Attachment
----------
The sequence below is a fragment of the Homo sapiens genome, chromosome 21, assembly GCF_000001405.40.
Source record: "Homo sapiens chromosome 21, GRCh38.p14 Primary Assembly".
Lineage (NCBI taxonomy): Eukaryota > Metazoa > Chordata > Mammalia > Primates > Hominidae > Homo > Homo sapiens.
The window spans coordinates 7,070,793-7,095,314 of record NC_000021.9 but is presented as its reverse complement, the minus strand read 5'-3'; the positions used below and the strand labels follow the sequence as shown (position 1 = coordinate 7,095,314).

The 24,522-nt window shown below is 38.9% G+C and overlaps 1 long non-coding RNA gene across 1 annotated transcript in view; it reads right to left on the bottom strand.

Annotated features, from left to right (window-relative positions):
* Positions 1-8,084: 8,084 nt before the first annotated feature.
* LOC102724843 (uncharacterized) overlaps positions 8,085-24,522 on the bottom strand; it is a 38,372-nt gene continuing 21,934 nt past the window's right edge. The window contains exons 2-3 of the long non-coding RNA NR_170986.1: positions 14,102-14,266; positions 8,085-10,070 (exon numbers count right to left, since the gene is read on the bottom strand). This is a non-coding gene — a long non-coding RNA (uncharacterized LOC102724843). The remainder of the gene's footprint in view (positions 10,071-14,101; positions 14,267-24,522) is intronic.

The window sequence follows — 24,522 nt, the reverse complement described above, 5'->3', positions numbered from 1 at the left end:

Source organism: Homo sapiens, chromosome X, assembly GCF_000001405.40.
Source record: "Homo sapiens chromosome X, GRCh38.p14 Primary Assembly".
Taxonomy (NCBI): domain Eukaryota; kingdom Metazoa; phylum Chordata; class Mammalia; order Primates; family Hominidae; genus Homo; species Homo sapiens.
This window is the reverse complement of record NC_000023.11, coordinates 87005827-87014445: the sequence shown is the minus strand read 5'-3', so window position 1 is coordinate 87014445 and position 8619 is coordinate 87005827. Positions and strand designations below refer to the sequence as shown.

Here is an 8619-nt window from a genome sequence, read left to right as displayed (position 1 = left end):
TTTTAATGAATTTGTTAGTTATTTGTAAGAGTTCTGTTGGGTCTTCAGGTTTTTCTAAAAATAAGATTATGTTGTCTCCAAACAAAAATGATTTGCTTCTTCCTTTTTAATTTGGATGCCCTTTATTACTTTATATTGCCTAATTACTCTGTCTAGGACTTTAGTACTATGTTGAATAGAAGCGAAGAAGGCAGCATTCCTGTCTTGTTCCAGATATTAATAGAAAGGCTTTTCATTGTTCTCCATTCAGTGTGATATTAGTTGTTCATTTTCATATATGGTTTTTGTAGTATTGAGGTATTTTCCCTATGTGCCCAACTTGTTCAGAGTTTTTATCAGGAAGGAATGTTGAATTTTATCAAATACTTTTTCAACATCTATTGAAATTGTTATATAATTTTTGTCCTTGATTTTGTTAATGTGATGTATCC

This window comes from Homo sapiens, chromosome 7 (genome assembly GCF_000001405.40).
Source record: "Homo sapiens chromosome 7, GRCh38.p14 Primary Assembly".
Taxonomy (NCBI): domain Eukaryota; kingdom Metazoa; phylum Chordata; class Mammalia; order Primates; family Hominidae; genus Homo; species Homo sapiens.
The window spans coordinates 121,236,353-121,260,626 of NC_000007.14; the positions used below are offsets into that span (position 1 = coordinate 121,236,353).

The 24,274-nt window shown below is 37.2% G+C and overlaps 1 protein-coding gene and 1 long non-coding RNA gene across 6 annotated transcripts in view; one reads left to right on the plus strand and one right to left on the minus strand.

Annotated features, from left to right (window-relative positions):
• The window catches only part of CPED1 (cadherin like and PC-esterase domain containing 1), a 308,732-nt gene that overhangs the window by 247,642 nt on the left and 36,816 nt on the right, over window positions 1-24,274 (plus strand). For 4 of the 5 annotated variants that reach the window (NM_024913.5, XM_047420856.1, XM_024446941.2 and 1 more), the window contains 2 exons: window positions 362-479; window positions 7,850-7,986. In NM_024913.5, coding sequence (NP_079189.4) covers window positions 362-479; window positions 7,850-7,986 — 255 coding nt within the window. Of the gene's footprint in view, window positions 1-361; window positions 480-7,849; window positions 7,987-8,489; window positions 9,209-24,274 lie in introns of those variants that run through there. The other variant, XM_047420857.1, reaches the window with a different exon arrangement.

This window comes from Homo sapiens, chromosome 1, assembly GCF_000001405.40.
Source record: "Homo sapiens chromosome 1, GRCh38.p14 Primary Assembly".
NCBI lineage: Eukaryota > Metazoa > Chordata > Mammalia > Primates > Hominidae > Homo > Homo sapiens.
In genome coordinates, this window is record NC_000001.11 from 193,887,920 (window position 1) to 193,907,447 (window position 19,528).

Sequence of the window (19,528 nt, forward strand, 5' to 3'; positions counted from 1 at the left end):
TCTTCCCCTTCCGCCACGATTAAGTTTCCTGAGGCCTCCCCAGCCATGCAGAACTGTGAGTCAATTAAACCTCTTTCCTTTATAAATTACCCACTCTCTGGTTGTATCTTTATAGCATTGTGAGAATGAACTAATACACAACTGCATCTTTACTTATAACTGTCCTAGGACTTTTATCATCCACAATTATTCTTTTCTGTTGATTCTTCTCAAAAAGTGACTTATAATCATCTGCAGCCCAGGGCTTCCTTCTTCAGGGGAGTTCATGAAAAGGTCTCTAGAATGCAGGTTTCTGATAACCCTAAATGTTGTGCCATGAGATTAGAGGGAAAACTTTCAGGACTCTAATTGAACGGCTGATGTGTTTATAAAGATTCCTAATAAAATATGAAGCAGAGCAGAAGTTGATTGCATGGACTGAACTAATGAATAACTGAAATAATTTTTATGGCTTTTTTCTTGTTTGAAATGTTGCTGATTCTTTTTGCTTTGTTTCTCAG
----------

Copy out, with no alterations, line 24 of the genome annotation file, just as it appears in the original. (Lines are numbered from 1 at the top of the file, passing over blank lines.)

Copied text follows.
Source record: "Homo sapiens chromosome 1, GRCh38.p14 Primary Assembly".